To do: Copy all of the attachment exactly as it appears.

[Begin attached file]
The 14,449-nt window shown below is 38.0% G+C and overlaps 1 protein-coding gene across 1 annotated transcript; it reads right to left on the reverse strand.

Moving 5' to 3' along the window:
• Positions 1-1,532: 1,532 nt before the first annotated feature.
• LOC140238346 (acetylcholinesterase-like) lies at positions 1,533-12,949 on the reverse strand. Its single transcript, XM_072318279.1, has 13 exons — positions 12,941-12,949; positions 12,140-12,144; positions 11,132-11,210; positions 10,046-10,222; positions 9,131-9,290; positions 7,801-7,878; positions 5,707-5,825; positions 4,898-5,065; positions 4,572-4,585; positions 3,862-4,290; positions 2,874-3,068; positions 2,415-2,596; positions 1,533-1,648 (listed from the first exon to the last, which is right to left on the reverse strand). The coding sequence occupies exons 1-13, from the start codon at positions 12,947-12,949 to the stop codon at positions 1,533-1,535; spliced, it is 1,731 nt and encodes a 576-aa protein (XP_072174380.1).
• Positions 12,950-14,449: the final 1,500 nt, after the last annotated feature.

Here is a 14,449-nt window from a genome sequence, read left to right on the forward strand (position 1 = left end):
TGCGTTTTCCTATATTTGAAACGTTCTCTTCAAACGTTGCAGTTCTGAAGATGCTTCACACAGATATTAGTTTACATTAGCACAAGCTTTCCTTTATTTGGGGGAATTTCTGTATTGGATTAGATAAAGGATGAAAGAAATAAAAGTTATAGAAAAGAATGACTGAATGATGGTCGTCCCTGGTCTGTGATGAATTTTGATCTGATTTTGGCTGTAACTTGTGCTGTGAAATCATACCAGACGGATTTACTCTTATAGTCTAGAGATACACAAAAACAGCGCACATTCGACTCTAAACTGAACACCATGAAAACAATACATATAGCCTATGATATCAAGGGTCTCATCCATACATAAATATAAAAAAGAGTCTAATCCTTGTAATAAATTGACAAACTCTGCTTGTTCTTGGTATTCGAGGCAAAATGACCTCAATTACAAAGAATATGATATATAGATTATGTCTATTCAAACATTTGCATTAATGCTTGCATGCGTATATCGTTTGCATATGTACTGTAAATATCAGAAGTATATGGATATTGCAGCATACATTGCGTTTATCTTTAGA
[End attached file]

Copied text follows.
The 14,449-nt window shown below is 38.0% G+C and overlaps 1 protein-coding gene across 1 annotated transcript; it reads right to left on the reverse strand.

Moving 5' to 3' along the window:
• Positions 1-1,532: 1,532 nt before the first annotated feature.
• LOC140238346 (acetylcholinesterase-like) lies at positions 1,533-12,949 on the reverse strand. Its single transcript, XM_072318279.1, has 13 exons — positions 12,941-12,949; positions 12,140-12,144; positions 11,132-11,210; positions 10,046-10,222; positions 9,131-9,290; positions 7,801-7,878; positions 5,707-5,825; positions 4,898-5,065; positions 4,572-4,585; positions 3,862-4,290; positions 2,874-3,068; positions 2,415-2,596; positions 1,533-1,648 (listed from the first exon to the last, which is right to left on the reverse strand). The coding sequence occupies exons 1-13, from the start codon at positions 12,947-12,949 to the stop codon at positions 1,533-1,535; spliced, it is 1,731 nt and encodes a 576-aa protein (XP_072174380.1).
• Positions 12,950-14,449: the final 1,500 nt, after the last annotated feature.

Here is a 14,449-nt window from a genome sequence, read left to right on the forward strand (position 1 = left end):
TGCGTTTTCCTATATTTGAAACGTTCTCTTCAAACGTTGCAGTTCTGAAGATGCTTCACACAGATATTAGTTTACATTAGCACAAGCTTTCCTTTATTTGGGGGAATTTCTGTATTGGATTAGATAAAGGATGAAAGAAATAAAAGTTATAGAAAAGAATGACTGAATGATGGTCGTCCCTGGTCTGTGATGAATTTTGATCTGATTTTGGCTGTAACTTGTGCTGTGAAATCATACCAGACGGATTTACTCTTATAGTCTAGAGATACACAAAAACAGCGCACATTCGACTCTAAACTGAACACCATGAAAACAATACATATAGCCTATGATATCAAGGGTCTCATCCATACATAAATATAAAAAAGAGTCTAATCCTTGTAATAAATTGACAAACTCTGCTTGTTCTTGGTATTCGAGGCAAAATGACCTCAATTACAAAGAATATGATATATAGATTATGTCTATTCAAACATTTGCATTAATGCTTGCATGCGTATATCGTTTGCATATGTACTGTAAATATCAGAAGTATATGGATATTGCAGCATACATTGCGTTTATCTTTAGA